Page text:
William Herbert (planter)

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Sir William Herbert (c. 1554 – 4 March 1593) was a Welsh colonist in Ireland, author and Member of Parliament.

Early life[edit]

He was son of William Herbert of St. Julians in Monmouthshire, then an estate lying between Caerleon and Newport. His mother was Jane, daughter of Edward Griffith. He was sole surviving legitimate heir-male of William Herbert, 1st Earl of Pembroke, as the great-grandson of Sir George Herbert of St. Julians, the earl's third son. Born after 1552, he was a pupil of Laurence Humphrey, President of Magdalen College, Oxford, presumed to have been a private pupil.

Herbert was a savant, and 1 May 1577 he sent John Dee notes for Dee's Monas Hieroglyphica. In 1581 he was residing at Mortlake, and enjoying Dee's learning. Thomas Churchyard the poet was another admirer, and Churchyard dedicated to Herbert his 'Dream,' which forms 'the ninth labour' of 'the first parte of Churchyardes Chippes,' 1575.

He was appointed a Justice of the Peace (J.P.) for Monmouthshire and High Sheriff of Monmouthshire for 1579–80. He was elected a knight of the shire (MP) for Monmouthshire in 1584, 1586 and 1593.[1]

In Ireland[edit]

On 14 February 1588 Herbert wrote to Francis Walsingham that he desired to show posterity his affection for his God and his prince 'by a volume of my writing,' by 'a colony of my planting,' and by 'a college of my erecting.' The first two objects he accomplished, the last he did not carry further than a plan to place a college at Tintern, where he owned a house and property. The colony was in Ireland. He was a relative and friend of Sir James Croft who had been lord-lieutenant of Ireland in 1551–2. Herbert became an 'undertaker' for the plantation of Munster on 5 May 1586, and on 17 June applied for three 'seignories' in Kerry. In April 1587 he arrived at Cork, and was allotted many of the confiscated lands which had been the property of Gerald Fitzgerald, 15th Earl of Desmond.

Herbert's property included Castleisland and its neighbourhood, and covered 13,276 acres. A vigorous colonist, he recommended that Desmond and Kerry should be combined into a single county; that the government should be wholly in English hands; that Limerick should be garrisoned and fortified, and that an army formed of Monmouthshire men should be maintained to resist foreign invasion. He also wished to see Kerry colonised by English gentlemen, and Irish customs such as tanistry abolished. Moderate in treating the Irish, he put into execution clauses of the statute against Irish customs, particularly forbidding the wearing of the native mantle. A zealous Protestant, had the articles of the creed, the Lord's Prayer, and the ten commandments translated into Irish, and also directed the clergy on his estate to read religious services in Irish. With the Dean of Ardagh, whom he describes as inclined to papistry, he held many conferences, directing his attention to passages in Augustine of Hippo and John Chrysostom, and to works by Whittaker and Sadaell,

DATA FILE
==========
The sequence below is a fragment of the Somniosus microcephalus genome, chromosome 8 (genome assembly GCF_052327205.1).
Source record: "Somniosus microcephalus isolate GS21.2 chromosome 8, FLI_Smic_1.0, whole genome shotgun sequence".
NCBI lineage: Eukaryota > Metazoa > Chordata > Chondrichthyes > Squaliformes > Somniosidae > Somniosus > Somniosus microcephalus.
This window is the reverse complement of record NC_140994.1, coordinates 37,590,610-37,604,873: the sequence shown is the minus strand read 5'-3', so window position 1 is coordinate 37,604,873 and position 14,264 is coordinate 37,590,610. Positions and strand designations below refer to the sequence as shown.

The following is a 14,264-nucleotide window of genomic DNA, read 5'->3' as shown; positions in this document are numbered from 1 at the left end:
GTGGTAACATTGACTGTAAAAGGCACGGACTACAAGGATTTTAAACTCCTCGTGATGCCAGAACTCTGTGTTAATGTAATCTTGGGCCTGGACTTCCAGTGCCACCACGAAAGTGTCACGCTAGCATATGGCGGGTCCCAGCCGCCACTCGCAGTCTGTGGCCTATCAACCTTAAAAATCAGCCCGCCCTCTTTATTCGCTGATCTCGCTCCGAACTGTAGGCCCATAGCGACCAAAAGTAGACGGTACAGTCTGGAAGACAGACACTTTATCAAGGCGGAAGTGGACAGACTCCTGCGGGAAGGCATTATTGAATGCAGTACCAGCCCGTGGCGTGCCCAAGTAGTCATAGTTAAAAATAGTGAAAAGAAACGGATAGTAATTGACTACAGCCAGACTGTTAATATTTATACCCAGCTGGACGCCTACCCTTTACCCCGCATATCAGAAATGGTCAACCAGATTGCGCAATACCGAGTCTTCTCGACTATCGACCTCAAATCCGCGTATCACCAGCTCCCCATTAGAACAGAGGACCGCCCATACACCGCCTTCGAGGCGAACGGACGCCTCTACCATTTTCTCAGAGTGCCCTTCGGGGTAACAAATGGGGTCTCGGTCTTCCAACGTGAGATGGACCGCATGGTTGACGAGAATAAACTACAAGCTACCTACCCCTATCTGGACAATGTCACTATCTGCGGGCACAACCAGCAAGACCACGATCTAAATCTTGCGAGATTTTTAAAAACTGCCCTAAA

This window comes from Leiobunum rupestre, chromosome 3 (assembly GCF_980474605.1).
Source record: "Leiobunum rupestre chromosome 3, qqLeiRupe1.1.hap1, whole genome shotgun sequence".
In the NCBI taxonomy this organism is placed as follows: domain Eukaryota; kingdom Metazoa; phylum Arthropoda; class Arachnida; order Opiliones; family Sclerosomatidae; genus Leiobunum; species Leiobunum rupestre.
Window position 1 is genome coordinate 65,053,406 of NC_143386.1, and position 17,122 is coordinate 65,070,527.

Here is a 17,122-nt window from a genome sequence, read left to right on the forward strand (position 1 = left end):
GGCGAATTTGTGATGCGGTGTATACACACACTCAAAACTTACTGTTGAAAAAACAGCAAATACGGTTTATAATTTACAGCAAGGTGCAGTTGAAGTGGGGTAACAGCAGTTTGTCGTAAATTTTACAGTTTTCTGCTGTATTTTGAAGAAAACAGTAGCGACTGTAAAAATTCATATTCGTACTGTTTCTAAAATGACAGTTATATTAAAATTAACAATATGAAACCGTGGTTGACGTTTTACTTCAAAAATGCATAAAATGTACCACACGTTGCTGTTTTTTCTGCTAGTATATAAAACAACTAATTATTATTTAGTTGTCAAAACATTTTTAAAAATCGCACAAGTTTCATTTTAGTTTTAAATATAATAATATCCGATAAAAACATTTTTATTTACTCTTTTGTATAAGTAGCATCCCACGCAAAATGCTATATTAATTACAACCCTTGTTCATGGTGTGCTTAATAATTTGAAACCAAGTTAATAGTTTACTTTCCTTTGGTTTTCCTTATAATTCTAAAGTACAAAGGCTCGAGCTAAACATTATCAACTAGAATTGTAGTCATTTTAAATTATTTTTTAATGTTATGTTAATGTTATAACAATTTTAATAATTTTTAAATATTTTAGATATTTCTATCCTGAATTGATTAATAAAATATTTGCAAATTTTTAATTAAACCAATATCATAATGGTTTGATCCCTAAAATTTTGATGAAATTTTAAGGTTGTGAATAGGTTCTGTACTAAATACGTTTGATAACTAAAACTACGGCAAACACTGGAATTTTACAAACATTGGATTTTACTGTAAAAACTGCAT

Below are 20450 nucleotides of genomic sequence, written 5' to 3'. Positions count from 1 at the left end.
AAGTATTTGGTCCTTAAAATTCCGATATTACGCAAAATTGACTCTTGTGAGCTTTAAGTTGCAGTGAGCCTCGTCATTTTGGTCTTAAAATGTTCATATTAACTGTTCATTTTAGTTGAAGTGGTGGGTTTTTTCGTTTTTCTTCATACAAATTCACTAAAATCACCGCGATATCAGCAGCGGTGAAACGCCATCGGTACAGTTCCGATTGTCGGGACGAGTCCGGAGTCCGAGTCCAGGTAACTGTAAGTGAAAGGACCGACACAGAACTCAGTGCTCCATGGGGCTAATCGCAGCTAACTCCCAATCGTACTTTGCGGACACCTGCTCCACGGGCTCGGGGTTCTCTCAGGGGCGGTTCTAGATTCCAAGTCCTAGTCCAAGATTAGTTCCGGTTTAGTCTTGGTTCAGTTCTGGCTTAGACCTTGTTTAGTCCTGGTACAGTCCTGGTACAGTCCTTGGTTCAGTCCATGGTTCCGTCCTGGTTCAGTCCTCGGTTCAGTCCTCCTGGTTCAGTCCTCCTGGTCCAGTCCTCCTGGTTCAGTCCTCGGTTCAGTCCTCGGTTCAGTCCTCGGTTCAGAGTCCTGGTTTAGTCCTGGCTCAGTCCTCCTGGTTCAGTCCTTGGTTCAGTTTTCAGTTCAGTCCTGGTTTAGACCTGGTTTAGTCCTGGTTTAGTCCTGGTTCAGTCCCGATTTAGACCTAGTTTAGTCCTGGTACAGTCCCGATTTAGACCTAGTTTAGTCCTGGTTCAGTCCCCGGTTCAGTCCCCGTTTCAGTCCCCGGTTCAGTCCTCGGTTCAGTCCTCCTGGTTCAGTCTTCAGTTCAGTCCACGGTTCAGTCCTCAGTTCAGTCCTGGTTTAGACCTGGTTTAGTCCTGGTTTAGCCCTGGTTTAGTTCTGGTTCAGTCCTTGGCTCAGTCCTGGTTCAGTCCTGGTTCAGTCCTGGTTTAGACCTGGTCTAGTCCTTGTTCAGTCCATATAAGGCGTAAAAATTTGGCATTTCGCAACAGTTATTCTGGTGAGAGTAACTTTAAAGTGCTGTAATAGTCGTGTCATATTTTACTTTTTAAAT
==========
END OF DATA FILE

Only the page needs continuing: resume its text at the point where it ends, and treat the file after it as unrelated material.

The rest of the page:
After nearly two years' residence at Castleisland, he acted as vice-president of Munster, in the temporary absence of Sir Thomas Norris, and sat on many commissions to settle disputes. But Herbert's work was severely attacked by Sir Edward Denny, high sheriff of Kerry, and owner of Tralee and the neighbourhood, who complained of Herbert's self-conceit, and declared that his constables were rogues, and that the native Irish under his care were ruthlessly pillaged. Herbert replied that Denny encouraged pirates on the Kerry coast, and did not treat with consideration Irish converts to Protestantism. Herbert finally returned to England in the spring of 1589. Meiler Magrath, archbishop of Cashel, wrote of Herbert in complimentary fashion. Adam Loftus, the lord chancellor, and Sir Warham St. Leger wrote in similar terms, and emphasised Herbert's success as a Protestant missionary.